Note: Sample below may appear distorted but all corresponding word document files contain proper formattingExcerpt from Term Paper:
military deployment affects military families. The writer explores the many differences between deployed and non-deployed families and examines some of the things being done to ease the stress and problems that deployment presents. There were 10 sources used to complete this paper.
Americans are waiting with anxious anticipation as the federal government attempts to convince the United Nations that a war with Iraq is in order. President Bush as well as Colin Powell have spent days addressing the issue and presenting evidence of the need to forcibly disarm Iraq. As the world watches the events unfold, nations are lining up on one side or the other of the issue. France, Germany and Russia are asking the United States to hold off on an attack and see if a more peaceful solution can be hammered out. Britain, Canada and several others have pledged if a war erupts, they will send troops to stand side by side with the American service personnel.
The world waits and watches and each American become acutely aware of the ramifications that a war may bring forth. While the waiting and watching is hard on most Americans, there is a segment of the population that it can be excruciating for. The families of military personnel have put their lives in limbo as they wait for orders to deploy. Currently thousands to troops have already been deployed to the Middle East in anticipation of a coming war. Their families have already begun to live the life that they will lead when the war breaks out. Military families are often considered a breed of their own.
They are expected to be stoic, strong and tough as they say goodbye to their spouses, children, sons, daughters and brothers when they are shipped off to war or to the mission of keeping peace. Military families have dealt with deployment issues since the inception of the nation. With each war, skirmish or peacekeeping mission; families of deployed service members do what it takes to go forward while waiting for their loved ones to come home.
THE CALL TO GO
When the call to go presents itself by way of deployment orders it can be a call for the service member to go overseas, or it can order the member to a U.S. base, and then ship the member overseas from there. The order to deploy causes many things to change for the service member and their family. Deployment not only affects the daily life of the service member, but it also affects the life of every one in that family (Caught, 2001).
Most Americans are aware of how service families operate. They have seen children and teens enter classrooms, and leave again, only to get temporarily settled elsewhere. Many spouses get jobs, only to start climbing the company ladder, and have to move because their spouse gets deployed again. There are so many aspects of family life that are affected by deployment that the military has begun to recognize the need for assistance and programs to the families it uproots (Caught, 2001).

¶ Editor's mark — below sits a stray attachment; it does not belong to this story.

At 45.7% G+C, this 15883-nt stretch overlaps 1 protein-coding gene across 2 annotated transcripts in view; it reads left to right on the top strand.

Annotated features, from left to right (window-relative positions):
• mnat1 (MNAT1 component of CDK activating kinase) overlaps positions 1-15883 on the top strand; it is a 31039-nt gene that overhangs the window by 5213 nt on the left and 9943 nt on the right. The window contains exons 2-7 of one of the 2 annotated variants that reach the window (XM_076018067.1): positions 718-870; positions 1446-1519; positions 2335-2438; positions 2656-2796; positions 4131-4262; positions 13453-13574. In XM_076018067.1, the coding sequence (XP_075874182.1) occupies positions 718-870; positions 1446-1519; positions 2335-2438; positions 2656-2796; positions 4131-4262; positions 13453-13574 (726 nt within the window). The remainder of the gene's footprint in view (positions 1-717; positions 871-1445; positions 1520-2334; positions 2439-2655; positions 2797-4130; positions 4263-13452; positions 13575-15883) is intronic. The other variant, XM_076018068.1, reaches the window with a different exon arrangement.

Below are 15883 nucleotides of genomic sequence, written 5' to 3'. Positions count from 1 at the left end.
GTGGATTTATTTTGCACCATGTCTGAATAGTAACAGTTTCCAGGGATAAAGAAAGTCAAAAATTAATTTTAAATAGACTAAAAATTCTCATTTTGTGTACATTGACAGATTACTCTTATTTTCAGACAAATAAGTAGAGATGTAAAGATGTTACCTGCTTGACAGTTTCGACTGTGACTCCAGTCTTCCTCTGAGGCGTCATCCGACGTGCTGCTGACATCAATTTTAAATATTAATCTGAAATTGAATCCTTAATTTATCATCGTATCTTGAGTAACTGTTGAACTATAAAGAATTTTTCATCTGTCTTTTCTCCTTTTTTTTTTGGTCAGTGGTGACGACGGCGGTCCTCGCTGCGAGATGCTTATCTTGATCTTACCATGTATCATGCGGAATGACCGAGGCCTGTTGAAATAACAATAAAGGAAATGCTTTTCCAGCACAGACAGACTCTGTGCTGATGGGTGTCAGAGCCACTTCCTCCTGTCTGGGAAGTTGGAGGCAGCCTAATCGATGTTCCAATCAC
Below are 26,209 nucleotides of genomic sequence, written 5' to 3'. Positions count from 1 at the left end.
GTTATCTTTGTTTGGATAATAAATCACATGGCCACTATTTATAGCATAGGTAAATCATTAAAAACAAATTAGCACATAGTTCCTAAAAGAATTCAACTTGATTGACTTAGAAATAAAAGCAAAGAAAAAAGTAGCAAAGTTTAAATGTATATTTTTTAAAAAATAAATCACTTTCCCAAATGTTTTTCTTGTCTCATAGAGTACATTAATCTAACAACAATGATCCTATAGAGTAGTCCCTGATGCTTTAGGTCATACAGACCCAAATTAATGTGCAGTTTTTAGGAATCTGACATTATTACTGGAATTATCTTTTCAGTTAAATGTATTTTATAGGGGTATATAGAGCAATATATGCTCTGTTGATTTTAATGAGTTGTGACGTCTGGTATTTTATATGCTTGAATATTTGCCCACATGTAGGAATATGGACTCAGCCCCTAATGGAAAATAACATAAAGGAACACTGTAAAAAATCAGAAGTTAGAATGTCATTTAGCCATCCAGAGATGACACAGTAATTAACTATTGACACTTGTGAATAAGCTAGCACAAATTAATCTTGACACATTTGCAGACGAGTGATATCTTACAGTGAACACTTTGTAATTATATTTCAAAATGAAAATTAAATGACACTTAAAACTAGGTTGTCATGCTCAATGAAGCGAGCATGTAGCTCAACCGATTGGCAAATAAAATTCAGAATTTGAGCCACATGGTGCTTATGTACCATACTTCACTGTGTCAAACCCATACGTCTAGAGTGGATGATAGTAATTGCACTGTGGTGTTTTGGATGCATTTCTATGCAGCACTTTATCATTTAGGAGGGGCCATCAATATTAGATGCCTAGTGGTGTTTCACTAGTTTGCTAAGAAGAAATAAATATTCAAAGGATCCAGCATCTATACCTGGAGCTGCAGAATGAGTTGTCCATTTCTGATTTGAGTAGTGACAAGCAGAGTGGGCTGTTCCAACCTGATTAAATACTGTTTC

The fabric of some military families can be expected to unravel, particularly after such a "prolonged period of peacetime," says Mary Edwards Wertsch, author of Military Brats: Legacies of Childhood Inside the Fortress. "Technically, the military is always being prepared. But the question for the spouse and children is how prepared they can really be for the reality (Peterson, 2001)."
One of the most affected aspects of deployment for military families is the way it affects the children within the deployed family. There are ramifications at each age and each stage that must be dealt with by the remaining parent following the deployment order.
School issues are a foundational aspect of what children of deployed American service personnel must manage. Children who are in military families often find themselves being moved every year or two. The children are uprooted from their friends, their clubs, their teachers and moved to a new school, often in the middle of the school year. Children who have already formed their lunch buddies, and their recess playmates may not react with warmth to a new child appearing in the middle of the year. This can cause stress and insecurities for the new child who has been not only uprooted in the school setting, but often times one of their parents has recently been sent to a remote location to perform their duty to their nation.
When the children of military members are moved they are often in a new school before the transcripts can be sent. The child is then left trying to convince the educational system that they are capable of honors, or higher classes. The educational system, wanting to play it safe places the children in classes that are often lower than the child is capable of. In addition the reverse can happen. A child may be moved to a new school and find themselves academically lost (Peterson, 2001). School districts vary from state to state, and district to district with their academic lessons and levels. A child of a deployed military family can find himself or herself in a new school where everybody is way ahead of where their former school was. The child is left with not only trying to fit in socially to a new setting with new children, but can be humiliated by their lack of training or preparedness for the academic placements of the new school setting.
For many of the children in military families, any overseas deployment means a move -- from Norfolk, Va., back to an aunt's or uncle's house in the Midwest, perhaps. For the 7.7% of single parents in the military, such address changes are a certainty. That means not only must students attend a new school, but too often they also must needlessly battle a new education bureaucracy (Peterson, 2001).
Transcripts arrive late, which means students end up stuck in classes beneath their abilities (Peterson, 2001)."
For the children who find themselves at the new location before the records arrive from their old school they often find they are not able to settle in immediately because when the new record arrives they will be moved again. A school with a new child or family of children will often place the children in the middle academic track. The children's records, or their immediately evident abilities or lack of abilities appear before long and this often causes a shift in the child's grouping. The children find themselves moved again and again until their right placement is discovered.